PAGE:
Questions that repeatedly come up when supporting reform programs include: how do we work with local politics to influence change without reinforcing existing elitism and capture of power? How do we “dance with the system” whilst at the same time trying to change the system? When do we go with the grain and when do we not? Can we do both in parallel?
Thinking and working politically can achieve results, in areas such as policy influence or social accountability, when engaging with formal and informal power to build consensus amongst powerholders. But it’s too often all rather male and elite. How can we go from simply fitting in with the system to changing it to work for women and other marginalised groups?
Working with so many forms of power clearly requires the smartest of tactics. Here we present some ideas that have come from practitioners who are very much thinking and working politically on gender on a daily basis.
Create informal spaces: Much reform happens around the edges of formal space. Even when we can get to the point of women’s inclusion in committees or meeting invites, it doesn’t tackle the deals done and positions agreed before the meeting, in beer houses and on the golf course for example. Creation of informal parallel women’s spaces can shift where the underlying power lies. Women lawyers in one Pacific country initially began meeting as a group for morning walks to create a parallel informal space. They became more visible as a group convening for a healthy activity. Once the male lawyers saw the women getting organised, and sensed the power that these groups can generate and exert, the men asked to join the morning walks.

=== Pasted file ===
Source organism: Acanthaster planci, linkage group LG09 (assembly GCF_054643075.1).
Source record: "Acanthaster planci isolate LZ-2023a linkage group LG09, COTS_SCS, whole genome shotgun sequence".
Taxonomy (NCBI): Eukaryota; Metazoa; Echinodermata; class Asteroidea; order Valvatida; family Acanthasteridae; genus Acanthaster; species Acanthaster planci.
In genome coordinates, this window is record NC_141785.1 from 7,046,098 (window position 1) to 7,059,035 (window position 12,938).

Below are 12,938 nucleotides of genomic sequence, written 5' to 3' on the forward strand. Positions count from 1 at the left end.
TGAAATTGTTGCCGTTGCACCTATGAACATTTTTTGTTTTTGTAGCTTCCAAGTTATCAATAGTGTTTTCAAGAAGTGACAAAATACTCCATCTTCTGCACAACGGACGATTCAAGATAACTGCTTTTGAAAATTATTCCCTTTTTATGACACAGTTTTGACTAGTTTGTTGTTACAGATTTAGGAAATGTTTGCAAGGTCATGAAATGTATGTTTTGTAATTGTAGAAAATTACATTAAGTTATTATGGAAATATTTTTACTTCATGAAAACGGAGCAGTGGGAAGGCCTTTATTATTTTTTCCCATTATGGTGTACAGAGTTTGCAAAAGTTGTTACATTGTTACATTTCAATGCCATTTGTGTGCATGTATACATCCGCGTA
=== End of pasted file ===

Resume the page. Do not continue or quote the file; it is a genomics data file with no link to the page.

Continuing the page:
Use a Trojan horse: When working in a sector where gender equality progress is slow, such as infrastructure, first work on a promising relationship and the easier reform wins, then gradually use this relationship and traction to open up a conversation on reforms that progress inclusion. Language can make the difference when getting into difficult conversations and spaces: for example, women in leadership becomes “inclusive leadership”, rights-based approaches become “people-centered development”, and inclusion concepts become “modern leadership” concepts. Working politically means being pragmatic with the use of language, at least in the beginning, and being aware of how terminology can alienate the very group you are trying to persuade.